local $@;   # Don't pollute caller's value.
        return ! eval { eval("#" . substr(join("", @_), 0, 0)); 1 };
    }

This function makes use of the fact that the presence of tainted data
anywhere within an expression renders the entire expression tainted.  It
would be inefficient for every operator to test every argument for
taintedness.  Instead, the slightly more efficient and conservative
approach is used that if any tainted value has been accessed within the
same expression, the whole expression is considered tainted.

But testing for taintedness gets you only so far.  Sometimes you have just
to clear your data's taintedness.  Values may be untainted by using them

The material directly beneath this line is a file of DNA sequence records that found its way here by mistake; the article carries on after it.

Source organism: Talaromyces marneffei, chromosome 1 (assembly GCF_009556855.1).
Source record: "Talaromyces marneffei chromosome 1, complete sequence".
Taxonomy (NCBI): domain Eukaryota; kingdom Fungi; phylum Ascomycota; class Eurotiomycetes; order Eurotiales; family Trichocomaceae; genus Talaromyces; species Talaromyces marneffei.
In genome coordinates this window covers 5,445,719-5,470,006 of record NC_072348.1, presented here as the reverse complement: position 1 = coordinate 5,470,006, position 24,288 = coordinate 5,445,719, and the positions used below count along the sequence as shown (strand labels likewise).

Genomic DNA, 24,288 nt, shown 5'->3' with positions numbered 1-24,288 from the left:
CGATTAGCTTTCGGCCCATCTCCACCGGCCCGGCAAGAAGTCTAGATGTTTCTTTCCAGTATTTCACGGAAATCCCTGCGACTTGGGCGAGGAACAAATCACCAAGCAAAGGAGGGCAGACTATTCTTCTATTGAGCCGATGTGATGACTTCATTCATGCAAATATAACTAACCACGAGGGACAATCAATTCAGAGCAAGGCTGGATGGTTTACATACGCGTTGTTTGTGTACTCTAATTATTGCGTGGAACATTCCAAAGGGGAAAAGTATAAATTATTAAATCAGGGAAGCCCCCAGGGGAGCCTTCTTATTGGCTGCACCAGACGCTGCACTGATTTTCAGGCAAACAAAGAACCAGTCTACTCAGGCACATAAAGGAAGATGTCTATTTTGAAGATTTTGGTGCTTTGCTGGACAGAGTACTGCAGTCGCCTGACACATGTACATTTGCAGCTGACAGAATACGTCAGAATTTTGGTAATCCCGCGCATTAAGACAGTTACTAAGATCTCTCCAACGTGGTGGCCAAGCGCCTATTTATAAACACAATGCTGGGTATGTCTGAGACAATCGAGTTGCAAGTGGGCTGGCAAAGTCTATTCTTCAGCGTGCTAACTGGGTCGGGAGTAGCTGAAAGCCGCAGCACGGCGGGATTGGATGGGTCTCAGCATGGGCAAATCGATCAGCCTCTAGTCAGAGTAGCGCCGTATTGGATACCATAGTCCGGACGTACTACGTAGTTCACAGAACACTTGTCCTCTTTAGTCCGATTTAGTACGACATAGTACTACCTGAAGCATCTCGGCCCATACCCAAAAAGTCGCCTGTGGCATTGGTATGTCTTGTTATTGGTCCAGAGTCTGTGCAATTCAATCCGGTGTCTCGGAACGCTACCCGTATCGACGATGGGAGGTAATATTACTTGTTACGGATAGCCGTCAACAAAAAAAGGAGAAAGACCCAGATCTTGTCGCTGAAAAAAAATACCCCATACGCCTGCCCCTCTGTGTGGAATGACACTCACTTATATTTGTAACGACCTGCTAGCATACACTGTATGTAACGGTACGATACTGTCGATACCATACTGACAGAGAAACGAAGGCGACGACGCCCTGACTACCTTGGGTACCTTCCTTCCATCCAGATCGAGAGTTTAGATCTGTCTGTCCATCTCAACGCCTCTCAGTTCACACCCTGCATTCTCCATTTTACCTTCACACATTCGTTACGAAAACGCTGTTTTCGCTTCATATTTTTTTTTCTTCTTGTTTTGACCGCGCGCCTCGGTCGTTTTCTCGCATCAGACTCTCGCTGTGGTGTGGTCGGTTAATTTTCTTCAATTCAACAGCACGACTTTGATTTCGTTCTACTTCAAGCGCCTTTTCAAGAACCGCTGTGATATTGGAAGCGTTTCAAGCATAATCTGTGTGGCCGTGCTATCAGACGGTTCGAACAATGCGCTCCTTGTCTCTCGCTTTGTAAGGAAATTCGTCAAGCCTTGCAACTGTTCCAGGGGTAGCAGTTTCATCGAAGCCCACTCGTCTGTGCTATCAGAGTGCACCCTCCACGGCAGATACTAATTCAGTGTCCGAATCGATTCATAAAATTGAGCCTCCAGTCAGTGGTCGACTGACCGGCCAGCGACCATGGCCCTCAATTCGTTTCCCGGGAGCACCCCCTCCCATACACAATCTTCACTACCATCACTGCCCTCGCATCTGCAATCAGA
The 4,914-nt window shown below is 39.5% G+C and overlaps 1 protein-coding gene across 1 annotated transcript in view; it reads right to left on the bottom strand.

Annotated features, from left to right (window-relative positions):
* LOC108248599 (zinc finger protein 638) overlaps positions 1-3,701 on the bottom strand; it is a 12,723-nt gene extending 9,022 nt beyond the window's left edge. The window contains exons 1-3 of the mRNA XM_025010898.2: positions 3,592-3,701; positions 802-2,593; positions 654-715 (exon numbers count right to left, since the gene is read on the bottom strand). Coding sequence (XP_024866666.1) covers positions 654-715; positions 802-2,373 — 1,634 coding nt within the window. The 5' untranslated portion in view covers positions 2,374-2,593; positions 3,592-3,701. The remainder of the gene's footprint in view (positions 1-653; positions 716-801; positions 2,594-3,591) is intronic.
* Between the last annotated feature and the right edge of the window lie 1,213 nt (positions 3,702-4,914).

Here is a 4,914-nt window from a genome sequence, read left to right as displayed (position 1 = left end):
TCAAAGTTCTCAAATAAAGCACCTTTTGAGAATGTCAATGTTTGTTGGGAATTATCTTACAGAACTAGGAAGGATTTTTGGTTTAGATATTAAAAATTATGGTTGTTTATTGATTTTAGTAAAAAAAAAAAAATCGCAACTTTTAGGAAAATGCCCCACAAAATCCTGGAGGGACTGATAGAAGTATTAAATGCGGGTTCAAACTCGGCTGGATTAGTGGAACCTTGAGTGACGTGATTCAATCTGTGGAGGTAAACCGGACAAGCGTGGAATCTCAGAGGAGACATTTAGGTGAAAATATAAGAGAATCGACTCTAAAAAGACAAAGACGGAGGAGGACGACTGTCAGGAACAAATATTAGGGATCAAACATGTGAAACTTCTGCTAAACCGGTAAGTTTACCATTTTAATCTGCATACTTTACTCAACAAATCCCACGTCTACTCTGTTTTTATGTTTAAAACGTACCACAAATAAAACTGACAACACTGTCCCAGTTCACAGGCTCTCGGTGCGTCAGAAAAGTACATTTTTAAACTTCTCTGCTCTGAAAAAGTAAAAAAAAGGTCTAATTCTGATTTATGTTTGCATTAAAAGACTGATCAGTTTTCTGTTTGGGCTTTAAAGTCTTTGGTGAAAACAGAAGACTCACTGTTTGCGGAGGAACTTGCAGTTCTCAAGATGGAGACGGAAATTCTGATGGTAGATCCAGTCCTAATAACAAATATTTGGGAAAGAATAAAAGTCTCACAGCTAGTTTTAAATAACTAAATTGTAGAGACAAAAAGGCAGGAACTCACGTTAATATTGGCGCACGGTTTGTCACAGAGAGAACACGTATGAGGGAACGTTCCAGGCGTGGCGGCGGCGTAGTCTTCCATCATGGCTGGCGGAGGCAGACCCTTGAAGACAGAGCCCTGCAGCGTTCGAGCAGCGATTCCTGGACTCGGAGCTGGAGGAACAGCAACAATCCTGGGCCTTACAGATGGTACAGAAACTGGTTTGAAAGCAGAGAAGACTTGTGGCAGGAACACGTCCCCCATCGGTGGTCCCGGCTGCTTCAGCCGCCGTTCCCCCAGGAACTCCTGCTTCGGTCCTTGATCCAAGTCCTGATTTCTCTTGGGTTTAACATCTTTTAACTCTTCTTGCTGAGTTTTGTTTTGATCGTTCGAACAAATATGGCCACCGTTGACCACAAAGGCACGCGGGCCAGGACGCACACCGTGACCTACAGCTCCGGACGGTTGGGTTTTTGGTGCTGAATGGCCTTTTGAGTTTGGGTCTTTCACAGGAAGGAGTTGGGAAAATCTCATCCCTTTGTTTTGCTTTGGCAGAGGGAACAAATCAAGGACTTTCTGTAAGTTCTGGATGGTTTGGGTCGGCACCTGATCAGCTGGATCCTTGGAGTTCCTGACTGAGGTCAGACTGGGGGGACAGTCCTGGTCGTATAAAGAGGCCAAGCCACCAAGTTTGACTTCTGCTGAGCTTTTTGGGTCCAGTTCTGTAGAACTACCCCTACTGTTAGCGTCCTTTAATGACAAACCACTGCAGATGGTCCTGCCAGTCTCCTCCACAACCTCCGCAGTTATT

as keys in a hash; otherwise the only way to bypass the tainting
mechanism is by referencing subpatterns from a regular expression match.
Perl presumes that if you reference a substring using $1, $2, etc. in a
non-tainting pattern, that
you knew what you were doing when you wrote that pattern.  That means using
a bit of thought--don't just blindly untaint anything, or you defeat the
entire mechanism.  It's better to verify that the variable has only good
characters (for certain values of "good") rather than checking whether it
has any bad characters.  That's because it's far too easy to miss bad
characters that you never thought of.

Here's a test to make sure that the data contains nothing but "word"
characters (alphabetics, numerics, and underscores), a hyphen, an at sign,
or a dot.

    if ($data =~ /^([-\@\w.]+)$/) {
	$data = $1; 			# $data now untainted
    } else {
	die "Bad data in '$data'"; 	# log this somewhere
    }

This is fairly secure because C</\w+/> doesn't normally match shell
metacharacters, nor are dot, dash, or at going to mean something special